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Want to Decrease Falls? Here's how.

Analysis  |  By Jennifer Thew RN  
   October 03, 2018

A combination of screening, modifying risk factors, and evidence-based interventions can lower older adults' fall risk.

Falls are a significant problem for adults age 65 and older. According to the Centers for Disease Control and Prevention, each year:

  • 3 million older adults are treated in the emergency department for injuries related to
  • Over 800,000 patients are hospitalized because of a fall injury
  • More than one out of four older people fall

Additionally, falls are costly. In 2015, falls were responsible for about $50 billion in healthcare costs.

And, once an older person falls, they are at risk for future falls. But new research on the impact of the CDC's Stopping Elderly Accidents Deaths and Injuries initiative on medically treated falls (a fall-related treat-and-release emergency department visit or hospitalization), finds older adults with a "fall plan of care," are less likely to experience fall-related hospitalizations.

The STEADI initiative, a multifactorial approach to fall prevention, includes:

  • Screening for fall risk
  • Assessing for modifiable risk factors
  • Prescribing evidence-based interventions to reduce fall risk

"Fall prevention activities such as raising awareness about fall risk, identifying individual risk for fall, discussing fall risk prevention strategies, and providing referrals to fall risk reduction programs in the community for older adults were shown to reduce fall-related hospitalizations," Yvonne Johnston, DrPH, MPH, MSN, RN, FNP, research associate professor at the Binghamton University Decker School of Nursing and corresponding author of the study, says in a news release.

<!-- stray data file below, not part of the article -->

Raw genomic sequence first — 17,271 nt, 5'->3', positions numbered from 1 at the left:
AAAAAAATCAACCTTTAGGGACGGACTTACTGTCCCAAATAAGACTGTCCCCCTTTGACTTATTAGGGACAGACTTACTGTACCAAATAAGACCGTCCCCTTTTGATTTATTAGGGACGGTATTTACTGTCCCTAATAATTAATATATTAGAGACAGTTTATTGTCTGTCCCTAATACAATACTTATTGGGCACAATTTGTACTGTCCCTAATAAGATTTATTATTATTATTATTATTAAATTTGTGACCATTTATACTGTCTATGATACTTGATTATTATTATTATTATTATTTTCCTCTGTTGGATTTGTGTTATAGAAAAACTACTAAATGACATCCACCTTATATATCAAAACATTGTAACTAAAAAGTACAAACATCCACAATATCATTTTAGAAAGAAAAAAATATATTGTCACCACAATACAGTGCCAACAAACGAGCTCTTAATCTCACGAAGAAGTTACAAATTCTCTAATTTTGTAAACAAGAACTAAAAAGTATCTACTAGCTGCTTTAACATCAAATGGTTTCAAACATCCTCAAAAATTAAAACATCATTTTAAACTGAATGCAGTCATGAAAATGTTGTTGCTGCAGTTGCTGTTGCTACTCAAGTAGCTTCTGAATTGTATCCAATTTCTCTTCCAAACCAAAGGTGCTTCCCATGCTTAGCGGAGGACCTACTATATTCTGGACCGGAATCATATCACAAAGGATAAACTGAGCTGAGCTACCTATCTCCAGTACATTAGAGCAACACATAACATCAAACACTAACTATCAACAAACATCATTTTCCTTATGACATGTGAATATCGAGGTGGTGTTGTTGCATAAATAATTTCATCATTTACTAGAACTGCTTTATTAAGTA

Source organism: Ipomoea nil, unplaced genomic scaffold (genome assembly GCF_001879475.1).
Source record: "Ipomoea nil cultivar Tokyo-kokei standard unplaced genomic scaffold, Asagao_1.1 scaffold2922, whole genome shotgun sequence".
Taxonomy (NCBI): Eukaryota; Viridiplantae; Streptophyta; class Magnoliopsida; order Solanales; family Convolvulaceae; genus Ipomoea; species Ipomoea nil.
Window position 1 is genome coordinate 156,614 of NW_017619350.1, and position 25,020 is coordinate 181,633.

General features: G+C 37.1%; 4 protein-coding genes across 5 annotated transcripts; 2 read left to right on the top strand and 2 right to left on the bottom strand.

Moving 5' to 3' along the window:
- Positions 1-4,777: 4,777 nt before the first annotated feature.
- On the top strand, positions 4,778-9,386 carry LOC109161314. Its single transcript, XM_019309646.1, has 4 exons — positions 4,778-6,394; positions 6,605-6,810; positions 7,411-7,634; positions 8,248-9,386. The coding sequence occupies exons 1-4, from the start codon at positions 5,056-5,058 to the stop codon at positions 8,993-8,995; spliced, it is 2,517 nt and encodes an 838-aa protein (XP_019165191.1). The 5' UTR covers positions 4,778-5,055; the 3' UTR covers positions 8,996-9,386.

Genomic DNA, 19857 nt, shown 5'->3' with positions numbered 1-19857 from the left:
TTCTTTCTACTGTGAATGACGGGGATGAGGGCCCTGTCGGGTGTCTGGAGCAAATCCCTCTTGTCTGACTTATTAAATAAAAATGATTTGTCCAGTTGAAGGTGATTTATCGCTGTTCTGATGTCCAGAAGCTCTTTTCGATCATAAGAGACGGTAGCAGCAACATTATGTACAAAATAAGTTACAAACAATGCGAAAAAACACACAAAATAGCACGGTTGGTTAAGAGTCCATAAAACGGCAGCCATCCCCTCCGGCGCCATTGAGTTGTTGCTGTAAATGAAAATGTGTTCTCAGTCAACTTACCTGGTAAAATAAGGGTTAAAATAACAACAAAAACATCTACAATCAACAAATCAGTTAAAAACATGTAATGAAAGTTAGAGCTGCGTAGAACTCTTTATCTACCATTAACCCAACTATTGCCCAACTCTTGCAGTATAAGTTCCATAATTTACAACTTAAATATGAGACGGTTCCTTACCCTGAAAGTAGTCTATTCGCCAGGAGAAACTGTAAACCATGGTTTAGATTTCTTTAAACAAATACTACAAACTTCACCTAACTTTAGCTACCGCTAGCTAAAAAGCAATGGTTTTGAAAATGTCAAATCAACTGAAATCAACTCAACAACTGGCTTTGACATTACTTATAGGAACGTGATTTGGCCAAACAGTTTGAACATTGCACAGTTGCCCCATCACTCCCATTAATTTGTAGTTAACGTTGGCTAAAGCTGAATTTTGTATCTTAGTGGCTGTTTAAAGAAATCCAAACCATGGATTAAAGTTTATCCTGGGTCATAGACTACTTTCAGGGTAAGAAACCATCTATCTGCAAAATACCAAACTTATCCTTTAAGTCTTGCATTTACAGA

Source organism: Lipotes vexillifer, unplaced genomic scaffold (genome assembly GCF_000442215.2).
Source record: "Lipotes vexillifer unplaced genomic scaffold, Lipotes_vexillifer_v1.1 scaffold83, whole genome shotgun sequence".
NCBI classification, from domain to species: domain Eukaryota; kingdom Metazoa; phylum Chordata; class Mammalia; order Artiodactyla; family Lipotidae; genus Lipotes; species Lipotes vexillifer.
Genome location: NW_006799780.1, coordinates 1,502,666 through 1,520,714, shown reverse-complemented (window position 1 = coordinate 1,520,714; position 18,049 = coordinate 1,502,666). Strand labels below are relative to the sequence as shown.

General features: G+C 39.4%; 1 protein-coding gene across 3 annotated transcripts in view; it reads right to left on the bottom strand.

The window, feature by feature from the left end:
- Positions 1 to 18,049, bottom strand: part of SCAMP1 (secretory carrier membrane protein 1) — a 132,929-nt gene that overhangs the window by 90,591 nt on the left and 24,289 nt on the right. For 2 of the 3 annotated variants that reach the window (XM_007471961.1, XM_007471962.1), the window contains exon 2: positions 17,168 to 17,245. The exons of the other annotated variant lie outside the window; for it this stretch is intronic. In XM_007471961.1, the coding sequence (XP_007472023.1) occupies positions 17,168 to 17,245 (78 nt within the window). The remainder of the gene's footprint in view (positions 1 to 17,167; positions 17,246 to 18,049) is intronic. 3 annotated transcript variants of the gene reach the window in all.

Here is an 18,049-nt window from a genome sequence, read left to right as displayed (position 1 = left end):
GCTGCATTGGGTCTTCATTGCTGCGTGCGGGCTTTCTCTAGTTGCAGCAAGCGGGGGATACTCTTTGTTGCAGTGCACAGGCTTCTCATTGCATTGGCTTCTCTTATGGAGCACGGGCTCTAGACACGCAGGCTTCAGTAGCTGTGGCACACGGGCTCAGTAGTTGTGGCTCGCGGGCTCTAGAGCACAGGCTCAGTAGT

Fall Prevention Screening Works

"As a result of these interventions, older adults may be more conscious of conditions that contribute to falls, take steps to modify their home environment to reduce fall risk, and participate in falls prevention programs and physical activities that improve strength and balance. These steps, what we called development of a Fall Plan of Care, likely contributed to the observed lower rates of fall-related hospitalizations for older adults who were identified as being at risk for fall," Johnston says.

The researchers classified older adults who were screened for fall risk into three groups:

  1. At-risk and no Fall Plan of Care
  2. At-risk with an FPOC
  3. Not-at-risk

The researchers found that for older adults who were prescribed an FPOC, the odds of a fall-related hospitalization were 40% lower than those who were at risk but did not receive an FPOC.

This project demonstrated that healthcare systems can successfully implement fall prevention screening and referral for older adults in the primary care setting, said Johnston.

"These system-wide changes—screening for fall risk among older adults in primary care and developing a plan of care for those identified as being at risk for fall—were shown to have a positive impact on reducing hospitalizations. These findings suggest benefit for patient health and well-being and potential reduction in health care costs associated with fall-related hospitalizations," she says.

Jennifer Thew, RN, is the senior nursing editor at HealthLeaders.

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